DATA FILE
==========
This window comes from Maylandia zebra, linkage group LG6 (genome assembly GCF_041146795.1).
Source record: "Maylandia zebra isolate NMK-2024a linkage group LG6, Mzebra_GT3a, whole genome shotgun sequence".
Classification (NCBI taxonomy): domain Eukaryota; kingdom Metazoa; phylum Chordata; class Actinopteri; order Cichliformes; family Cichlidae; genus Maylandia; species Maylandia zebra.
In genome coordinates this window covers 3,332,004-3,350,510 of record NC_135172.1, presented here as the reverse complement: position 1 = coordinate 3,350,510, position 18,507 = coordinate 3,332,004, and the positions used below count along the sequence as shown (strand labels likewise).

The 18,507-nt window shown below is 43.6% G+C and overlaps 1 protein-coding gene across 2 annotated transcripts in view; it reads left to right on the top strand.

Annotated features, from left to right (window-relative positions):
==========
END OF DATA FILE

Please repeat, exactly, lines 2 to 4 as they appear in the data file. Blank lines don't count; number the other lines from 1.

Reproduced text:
Source record: "Maylandia zebra isolate NMK-2024a linkage group LG6, Mzebra_GT3a, whole genome shotgun sequence".
Classification (NCBI taxonomy): domain Eukaryota; kingdom Metazoa; phylum Chordata; class Actinopteri; order Cichliformes; family Cichlidae; genus Maylandia; species Maylandia zebra.
In genome coordinates this window covers 3,332,004-3,350,510 of record NC_135172.1, presented here as the reverse complement: position 1 = coordinate 3,350,510, position 18,507 = coordinate 3,332,004, and the positions used below count along the sequence as shown (strand labels likewise).